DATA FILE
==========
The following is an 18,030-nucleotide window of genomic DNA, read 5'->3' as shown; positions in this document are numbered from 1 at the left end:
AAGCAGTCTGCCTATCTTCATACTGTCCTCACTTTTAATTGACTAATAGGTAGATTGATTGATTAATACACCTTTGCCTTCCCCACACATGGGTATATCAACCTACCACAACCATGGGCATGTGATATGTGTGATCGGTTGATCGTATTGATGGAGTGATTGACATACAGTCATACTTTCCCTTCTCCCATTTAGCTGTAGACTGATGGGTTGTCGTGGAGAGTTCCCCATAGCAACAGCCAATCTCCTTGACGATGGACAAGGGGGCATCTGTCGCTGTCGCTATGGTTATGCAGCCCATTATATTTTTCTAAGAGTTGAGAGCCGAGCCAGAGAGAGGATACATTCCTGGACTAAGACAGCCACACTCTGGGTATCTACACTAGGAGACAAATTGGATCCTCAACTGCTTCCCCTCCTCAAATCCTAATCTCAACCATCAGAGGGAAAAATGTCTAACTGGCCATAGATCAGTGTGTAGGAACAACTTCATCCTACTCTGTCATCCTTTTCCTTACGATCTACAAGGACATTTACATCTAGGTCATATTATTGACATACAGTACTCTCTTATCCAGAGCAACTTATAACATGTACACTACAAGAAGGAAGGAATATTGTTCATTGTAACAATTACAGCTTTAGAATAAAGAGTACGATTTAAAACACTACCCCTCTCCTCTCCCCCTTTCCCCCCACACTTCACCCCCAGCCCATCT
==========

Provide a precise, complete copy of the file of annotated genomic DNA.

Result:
The following is an 18,030-nucleotide window of genomic DNA, read 5'->3' as shown; positions in this document are numbered from 1 at the left end:
AAGCAGTCTGCCTATCTTCATACTGTCCTCACTTTTAATTGACTAATAGGTAGATTGATTGATTAATACACCTTTGCCTTCCCCACACATGGGTATATCAACCTACCACAACCATGGGCATGTGATATGTGTGATCGGTTGATCGTATTGATGGAGTGATTGACATACAGTCATACTTTCCCTTCTCCCATTTAGCTGTAGACTGATGGGTTGTCGTGGAGAGTTCCCCATAGCAACAGCCAATCTCCTTGACGATGGACAAGGGGGCATCTGTCGCTGTCGCTATGGTTATGCAGCCCATTATATTTTTCTAAGAGTTGAGAGCCGAGCCAGAGAGAGGATACATTCCTGGACTAAGACAGCCACACTCTGGGTATCTACACTAGGAGACAAATTGGATCCTCAACTGCTTCCCCTCCTCAAATCCTAATCTCAACCATCAGAGGGAAAAATGTCTAACTGGCCATAGATCAGTGTGTAGGAACAACTTCATCCTACTCTGTCATCCTTTTCCTTACGATCTACAAGGACATTTACATCTAGGTCATATTATTGACATACAGTACTCTCTTATCCAGAGCAACTTATAACATGTACACTACAAGAAGGAAGGAATATTGTTCATTGTAACAATTACAGCTTTAGAATAAAGAGTACGATTTAAAACACTACCCCTCTCCTCTCCCCCTTTCCCCCCACACTTCACCCCCAGCCCATCT